Q gets a larger role but Moneypenny's screen time is limited. As the film progresses Moore appears to look more lost in the proceedings. The three writers give an intricate plot that is sadly cheapened, laced throughout with gadgets of gadget sake and director John Glen sells out at times reverting to Lewis Gilbert Moonraker's absurdity. While Moonraker was half serious with the second half outlandish, Octopussy differs from scene to scene. It begins as weighty serious adventure (like For your eyes only) but then has everything from the kitchen sink thrown in possibly to compete with rival Bond Film Never Say Never Again.
Synonymous with the series there's fantastic locations, in this case wonderfully filmed India, practical stunts notably the train fight and a few great moments involving Faberge eggs.
I have a soft spot for Octopussy (as a youngster it was my favourite) and while it's a lot of fun it never commits to one thematic tone. Overall, it's like an Octopus tentacles going in all different directions.
A View to a Kill (1985)
Oscar winner Christopher Walken gives a fitting cold and intimidating performance as Max Zorin. While arguably not the best Bond villain he is one of the more interesting, being a product of Nazi experimentation during World War II given extraordinarily intelligence but is also psychopathic. As a side note, should David Bowie had been cast the antagonist instead, who knows if it would have changed the dynamics or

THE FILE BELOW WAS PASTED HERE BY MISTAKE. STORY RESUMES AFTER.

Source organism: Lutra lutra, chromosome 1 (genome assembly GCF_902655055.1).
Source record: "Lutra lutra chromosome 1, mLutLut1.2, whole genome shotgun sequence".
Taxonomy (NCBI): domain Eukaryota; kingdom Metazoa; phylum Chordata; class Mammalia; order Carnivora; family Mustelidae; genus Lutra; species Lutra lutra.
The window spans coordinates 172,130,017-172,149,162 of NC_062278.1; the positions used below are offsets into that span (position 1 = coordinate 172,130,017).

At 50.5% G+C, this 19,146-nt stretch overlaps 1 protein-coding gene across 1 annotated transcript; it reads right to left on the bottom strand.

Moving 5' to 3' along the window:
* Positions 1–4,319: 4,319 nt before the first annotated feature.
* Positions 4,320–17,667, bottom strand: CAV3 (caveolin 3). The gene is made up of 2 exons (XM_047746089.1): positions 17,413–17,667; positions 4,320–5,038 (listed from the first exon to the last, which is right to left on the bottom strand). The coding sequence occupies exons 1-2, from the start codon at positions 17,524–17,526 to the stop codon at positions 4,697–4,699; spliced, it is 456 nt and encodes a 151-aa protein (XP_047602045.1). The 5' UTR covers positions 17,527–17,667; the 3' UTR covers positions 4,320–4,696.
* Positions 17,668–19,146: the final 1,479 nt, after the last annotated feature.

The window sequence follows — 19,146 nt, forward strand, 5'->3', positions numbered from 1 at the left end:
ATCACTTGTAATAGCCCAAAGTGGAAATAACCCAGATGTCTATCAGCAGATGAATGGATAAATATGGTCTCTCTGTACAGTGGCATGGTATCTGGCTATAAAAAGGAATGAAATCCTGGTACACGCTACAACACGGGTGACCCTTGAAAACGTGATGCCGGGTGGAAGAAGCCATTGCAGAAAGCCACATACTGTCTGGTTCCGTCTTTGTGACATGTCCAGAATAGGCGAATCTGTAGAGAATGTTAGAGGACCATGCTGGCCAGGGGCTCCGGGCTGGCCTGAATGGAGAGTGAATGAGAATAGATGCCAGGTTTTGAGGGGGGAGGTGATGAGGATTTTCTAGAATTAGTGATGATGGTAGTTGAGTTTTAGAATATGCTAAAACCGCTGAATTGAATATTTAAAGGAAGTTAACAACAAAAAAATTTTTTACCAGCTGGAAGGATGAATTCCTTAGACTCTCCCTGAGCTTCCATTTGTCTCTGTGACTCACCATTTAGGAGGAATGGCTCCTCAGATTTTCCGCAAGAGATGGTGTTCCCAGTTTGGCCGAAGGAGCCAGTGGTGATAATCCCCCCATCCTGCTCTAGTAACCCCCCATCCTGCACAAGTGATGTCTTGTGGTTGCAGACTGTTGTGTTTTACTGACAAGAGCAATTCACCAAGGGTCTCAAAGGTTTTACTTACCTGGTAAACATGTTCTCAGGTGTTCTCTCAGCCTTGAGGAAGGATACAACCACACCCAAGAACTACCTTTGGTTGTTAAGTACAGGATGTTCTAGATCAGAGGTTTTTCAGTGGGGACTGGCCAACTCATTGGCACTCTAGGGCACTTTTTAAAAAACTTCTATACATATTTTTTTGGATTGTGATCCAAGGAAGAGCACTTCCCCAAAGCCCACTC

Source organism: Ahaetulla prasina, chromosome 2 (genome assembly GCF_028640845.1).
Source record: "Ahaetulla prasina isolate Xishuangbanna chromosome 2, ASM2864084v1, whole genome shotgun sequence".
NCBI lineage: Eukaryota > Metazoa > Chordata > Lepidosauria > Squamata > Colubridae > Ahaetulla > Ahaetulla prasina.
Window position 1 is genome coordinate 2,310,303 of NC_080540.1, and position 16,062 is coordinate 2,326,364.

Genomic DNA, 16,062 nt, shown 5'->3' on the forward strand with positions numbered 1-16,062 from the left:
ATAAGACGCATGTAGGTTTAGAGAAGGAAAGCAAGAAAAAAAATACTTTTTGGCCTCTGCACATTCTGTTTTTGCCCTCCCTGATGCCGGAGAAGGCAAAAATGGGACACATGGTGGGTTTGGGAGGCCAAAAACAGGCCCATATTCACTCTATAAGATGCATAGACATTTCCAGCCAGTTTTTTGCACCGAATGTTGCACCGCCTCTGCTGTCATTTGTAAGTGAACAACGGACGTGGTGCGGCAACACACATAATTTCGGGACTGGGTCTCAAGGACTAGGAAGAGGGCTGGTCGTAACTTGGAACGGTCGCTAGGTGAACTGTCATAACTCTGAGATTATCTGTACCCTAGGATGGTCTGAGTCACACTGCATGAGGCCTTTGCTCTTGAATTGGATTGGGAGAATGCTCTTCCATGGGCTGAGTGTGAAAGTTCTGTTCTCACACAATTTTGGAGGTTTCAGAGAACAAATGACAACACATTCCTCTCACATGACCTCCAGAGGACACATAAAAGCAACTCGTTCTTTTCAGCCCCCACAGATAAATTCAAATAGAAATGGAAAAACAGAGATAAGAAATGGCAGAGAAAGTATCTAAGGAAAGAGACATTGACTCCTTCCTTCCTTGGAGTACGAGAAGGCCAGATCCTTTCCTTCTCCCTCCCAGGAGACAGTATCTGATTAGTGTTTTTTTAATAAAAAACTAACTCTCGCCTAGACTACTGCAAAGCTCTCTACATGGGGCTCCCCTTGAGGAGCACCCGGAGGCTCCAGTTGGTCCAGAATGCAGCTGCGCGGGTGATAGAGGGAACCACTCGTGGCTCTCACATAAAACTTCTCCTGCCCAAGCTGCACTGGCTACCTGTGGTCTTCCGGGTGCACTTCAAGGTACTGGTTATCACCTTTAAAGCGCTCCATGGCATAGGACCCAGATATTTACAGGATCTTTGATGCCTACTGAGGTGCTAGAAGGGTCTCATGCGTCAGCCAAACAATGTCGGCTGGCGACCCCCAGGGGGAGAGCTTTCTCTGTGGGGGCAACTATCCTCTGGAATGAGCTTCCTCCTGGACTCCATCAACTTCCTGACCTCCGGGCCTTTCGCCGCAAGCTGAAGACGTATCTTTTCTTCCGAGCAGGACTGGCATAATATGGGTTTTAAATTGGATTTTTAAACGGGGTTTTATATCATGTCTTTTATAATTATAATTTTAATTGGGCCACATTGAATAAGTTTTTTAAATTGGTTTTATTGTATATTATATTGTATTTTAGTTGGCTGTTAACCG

enjoyment the film.
Grace Jones plays Zorin's sidekick/lover Mayday and is menacing at times with great screen presence. There are several scenes especially Zorin's meeting with his associates that echo Bonds gone-by which make the film feel tired rather than paying homage. The supporting cast are all adequate and by this time aged Q and Moneypenny can't put a foot wrong. In addition, pre-fame faces pop up - Alison Doody (Indiana Jonesn and the Last Crusade) and Dolph Lundgren.
John Glen direction is again sufficient although Richard Maibaum & Michael G. Wilson's gives us some cringe worthy scenes and dialogue. That aside there's plenty of fine moments including the 'Snowboard' opening, rock salt shootout, burning building escape, Eiffel Tower chase and jump followed by car stunts through Paris. The finale on San Francisco's Golden Gate Bridge is a highlight (despite some now dated effects) and the mine sets are superb. One of the better theme tunes and score comes from John Barry respectably and '80s hit makers Duran Duran.
Although tired, it's a fun filled adventure that admirably closes Moore's stint as 007 James Bond. Perfect holiday viewing.